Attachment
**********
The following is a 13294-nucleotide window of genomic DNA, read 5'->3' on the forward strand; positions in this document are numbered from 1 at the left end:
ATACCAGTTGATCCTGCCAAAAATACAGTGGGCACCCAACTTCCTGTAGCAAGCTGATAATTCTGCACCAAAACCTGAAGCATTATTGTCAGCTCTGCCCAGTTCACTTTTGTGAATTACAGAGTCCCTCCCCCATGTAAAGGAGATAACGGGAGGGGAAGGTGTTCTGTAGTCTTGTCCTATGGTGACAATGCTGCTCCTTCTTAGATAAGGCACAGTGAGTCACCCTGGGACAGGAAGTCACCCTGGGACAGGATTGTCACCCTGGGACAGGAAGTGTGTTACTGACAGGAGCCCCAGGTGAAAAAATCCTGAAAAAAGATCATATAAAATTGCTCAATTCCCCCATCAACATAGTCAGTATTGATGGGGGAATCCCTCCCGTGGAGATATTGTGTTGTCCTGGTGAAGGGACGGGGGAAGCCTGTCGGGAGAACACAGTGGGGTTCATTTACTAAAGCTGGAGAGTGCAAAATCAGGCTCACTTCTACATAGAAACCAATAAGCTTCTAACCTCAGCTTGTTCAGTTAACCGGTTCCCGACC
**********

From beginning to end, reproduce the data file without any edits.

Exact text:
The following is a 13294-nucleotide window of genomic DNA, read 5'->3' on the forward strand; positions in this document are numbered from 1 at the left end:
ATACCAGTTGATCCTGCCAAAAATACAGTGGGCACCCAACTTCCTGTAGCAAGCTGATAATTCTGCACCAAAACCTGAAGCATTATTGTCAGCTCTGCCCAGTTCACTTTTGTGAATTACAGAGTCCCTCCCCCATGTAAAGGAGATAACGGGAGGGGAAGGTGTTCTGTAGTCTTGTCCTATGGTGACAATGCTGCTCCTTCTTAGATAAGGCACAGTGAGTCACCCTGGGACAGGAAGTCACCCTGGGACAGGATTGTCACCCTGGGACAGGAAGTGTGTTACTGACAGGAGCCCCAGGTGAAAAAATCCTGAAAAAAGATCATATAAAATTGCTCAATTCCCCCATCAACATAGTCAGTATTGATGGGGGAATCCCTCCCGTGGAGATATTGTGTTGTCCTGGTGAAGGGACGGGGGAAGCCTGTCGGGAGAACACAGTGGGGTTCATTTACTAAAGCTGGAGAGTGCAAAATCAGGCTCACTTCTACATAGAAACCAATAAGCTTCTAACCTCAGCTTGTTCAGTTAACCGGTTCCCGACC